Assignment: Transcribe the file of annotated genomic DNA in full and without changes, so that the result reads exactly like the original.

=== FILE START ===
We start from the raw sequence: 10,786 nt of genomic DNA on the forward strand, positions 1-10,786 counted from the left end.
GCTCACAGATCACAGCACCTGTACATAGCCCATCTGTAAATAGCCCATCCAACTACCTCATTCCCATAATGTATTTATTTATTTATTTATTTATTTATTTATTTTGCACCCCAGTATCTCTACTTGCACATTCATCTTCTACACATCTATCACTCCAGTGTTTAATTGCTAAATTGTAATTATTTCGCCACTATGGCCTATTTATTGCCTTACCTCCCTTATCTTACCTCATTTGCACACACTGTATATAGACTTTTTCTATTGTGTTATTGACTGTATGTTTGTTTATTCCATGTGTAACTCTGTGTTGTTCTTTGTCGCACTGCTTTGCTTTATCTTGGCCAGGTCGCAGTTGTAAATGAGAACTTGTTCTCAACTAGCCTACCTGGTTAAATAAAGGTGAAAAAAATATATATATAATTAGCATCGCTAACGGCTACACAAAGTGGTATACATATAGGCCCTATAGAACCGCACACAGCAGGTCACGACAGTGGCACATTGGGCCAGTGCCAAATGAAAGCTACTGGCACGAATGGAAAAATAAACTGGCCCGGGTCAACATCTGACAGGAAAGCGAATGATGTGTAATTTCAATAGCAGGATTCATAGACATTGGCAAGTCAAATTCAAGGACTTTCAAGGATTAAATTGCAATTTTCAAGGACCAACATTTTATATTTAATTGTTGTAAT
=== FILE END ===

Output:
We start from the raw sequence: 10,786 nt of genomic DNA on the forward strand, positions 1-10,786 counted from the left end.
GCTCACAGATCACAGCACCTGTACATAGCCCATCTGTAAATAGCCCATCCAACTACCTCATTCCCATAATGTATTTATTTATTTATTTATTTATTTATTTATTTTGCACCCCAGTATCTCTACTTGCACATTCATCTTCTACACATCTATCACTCCAGTGTTTAATTGCTAAATTGTAATTATTTCGCCACTATGGCCTATTTATTGCCTTACCTCCCTTATCTTACCTCATTTGCACACACTGTATATAGACTTTTTCTATTGTGTTATTGACTGTATGTTTGTTTATTCCATGTGTAACTCTGTGTTGTTCTTTGTCGCACTGCTTTGCTTTATCTTGGCCAGGTCGCAGTTGTAAATGAGAACTTGTTCTCAACTAGCCTACCTGGTTAAATAAAGGTGAAAAAAATATATATATAATTAGCATCGCTAACGGCTACACAAAGTGGTATACATATAGGCCCTATAGAACCGCACACAGCAGGTCACGACAGTGGCACATTGGGCCAGTGCCAAATGAAAGCTACTGGCACGAATGGAAAAATAAACTGGCCCGGGTCAACATCTGACAGGAAAGCGAATGATGTGTAATTTCAATAGCAGGATTCATAGACATTGGCAAGTCAAATTCAAGGACTTTCAAGGATTAAATTGCAATTTTCAAGGACCAACATTTTATATTTAATTGTTGTAAT